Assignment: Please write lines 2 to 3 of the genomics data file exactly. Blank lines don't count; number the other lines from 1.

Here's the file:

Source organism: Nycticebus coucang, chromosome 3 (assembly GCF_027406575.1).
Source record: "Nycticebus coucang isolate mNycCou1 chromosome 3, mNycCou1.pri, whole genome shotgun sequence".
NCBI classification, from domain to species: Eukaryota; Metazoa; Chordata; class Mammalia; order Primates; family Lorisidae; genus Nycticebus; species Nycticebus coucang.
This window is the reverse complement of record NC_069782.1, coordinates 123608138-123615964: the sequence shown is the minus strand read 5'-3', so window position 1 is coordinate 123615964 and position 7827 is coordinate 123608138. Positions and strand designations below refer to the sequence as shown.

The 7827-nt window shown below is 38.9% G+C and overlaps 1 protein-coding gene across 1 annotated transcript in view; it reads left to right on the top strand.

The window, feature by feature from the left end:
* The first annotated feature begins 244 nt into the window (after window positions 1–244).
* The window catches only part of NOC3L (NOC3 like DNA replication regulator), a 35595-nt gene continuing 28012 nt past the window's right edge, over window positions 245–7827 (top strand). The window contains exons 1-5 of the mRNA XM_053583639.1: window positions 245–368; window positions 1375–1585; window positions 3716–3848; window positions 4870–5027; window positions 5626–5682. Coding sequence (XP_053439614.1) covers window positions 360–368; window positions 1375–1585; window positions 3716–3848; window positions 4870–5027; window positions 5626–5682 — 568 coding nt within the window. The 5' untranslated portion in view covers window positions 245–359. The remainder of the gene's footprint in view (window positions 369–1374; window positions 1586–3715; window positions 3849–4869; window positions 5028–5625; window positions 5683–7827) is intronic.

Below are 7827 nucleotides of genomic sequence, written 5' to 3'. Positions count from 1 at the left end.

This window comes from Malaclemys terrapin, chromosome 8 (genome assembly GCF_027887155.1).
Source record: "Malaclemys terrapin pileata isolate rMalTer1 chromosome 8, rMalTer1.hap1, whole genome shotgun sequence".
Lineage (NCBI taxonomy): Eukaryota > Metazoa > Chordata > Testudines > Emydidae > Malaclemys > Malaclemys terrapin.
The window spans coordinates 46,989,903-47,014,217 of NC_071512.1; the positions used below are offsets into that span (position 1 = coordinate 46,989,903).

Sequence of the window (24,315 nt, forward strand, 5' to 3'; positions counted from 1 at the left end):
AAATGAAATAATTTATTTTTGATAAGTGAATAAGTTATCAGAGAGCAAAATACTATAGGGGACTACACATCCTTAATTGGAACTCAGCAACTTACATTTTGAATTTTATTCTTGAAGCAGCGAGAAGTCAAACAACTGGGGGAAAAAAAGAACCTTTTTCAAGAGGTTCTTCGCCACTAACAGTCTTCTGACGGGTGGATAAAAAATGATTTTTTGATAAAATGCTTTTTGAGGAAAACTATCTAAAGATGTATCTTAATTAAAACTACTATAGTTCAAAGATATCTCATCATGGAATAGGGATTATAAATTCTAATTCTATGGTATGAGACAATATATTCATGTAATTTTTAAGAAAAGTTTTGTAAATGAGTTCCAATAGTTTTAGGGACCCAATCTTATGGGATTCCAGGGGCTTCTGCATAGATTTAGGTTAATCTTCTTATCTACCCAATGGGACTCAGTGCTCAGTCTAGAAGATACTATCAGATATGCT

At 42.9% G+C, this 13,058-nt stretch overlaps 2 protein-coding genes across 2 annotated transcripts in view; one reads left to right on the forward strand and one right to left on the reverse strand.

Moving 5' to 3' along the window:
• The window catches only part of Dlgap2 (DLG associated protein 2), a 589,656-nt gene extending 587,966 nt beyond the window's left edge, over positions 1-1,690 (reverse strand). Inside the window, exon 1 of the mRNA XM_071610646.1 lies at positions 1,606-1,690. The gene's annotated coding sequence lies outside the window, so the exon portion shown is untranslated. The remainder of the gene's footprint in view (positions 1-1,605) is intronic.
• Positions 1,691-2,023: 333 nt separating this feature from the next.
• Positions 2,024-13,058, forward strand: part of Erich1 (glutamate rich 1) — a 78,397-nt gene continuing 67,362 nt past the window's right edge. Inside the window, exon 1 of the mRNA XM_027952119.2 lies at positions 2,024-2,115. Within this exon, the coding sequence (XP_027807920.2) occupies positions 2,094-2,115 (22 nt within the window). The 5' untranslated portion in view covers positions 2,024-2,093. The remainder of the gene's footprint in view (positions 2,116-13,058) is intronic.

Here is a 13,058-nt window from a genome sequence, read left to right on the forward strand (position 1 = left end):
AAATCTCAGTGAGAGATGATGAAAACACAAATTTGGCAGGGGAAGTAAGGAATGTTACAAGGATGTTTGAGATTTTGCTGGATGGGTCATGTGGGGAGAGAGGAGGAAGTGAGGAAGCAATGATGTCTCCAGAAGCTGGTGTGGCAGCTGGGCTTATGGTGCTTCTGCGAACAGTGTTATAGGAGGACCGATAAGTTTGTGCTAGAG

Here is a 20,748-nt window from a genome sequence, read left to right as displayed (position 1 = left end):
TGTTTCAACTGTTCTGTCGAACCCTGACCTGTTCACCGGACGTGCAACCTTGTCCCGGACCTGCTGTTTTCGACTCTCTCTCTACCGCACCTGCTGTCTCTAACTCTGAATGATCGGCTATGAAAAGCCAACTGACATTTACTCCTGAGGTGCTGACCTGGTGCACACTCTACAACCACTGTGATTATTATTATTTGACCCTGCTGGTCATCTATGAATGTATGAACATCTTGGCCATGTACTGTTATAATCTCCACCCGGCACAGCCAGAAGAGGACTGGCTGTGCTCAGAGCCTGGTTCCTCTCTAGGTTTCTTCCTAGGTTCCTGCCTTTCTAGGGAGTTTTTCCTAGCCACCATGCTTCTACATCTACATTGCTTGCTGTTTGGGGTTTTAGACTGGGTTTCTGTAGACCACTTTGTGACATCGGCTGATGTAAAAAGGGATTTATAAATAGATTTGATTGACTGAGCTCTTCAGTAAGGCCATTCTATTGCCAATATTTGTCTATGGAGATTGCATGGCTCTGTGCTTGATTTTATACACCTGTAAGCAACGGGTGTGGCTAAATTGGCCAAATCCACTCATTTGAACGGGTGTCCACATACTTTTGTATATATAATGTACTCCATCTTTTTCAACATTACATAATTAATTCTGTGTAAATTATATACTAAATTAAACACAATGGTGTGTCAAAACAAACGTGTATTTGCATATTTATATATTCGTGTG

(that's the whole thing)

Source record: "Nycticebus coucang isolate mNycCou1 chromosome 3, mNycCou1.pri, whole genome shotgun sequence".
NCBI classification, from domain to species: Eukaryota; Metazoa; Chordata; class Mammalia; order Primates; family Lorisidae; genus Nycticebus; species Nycticebus coucang.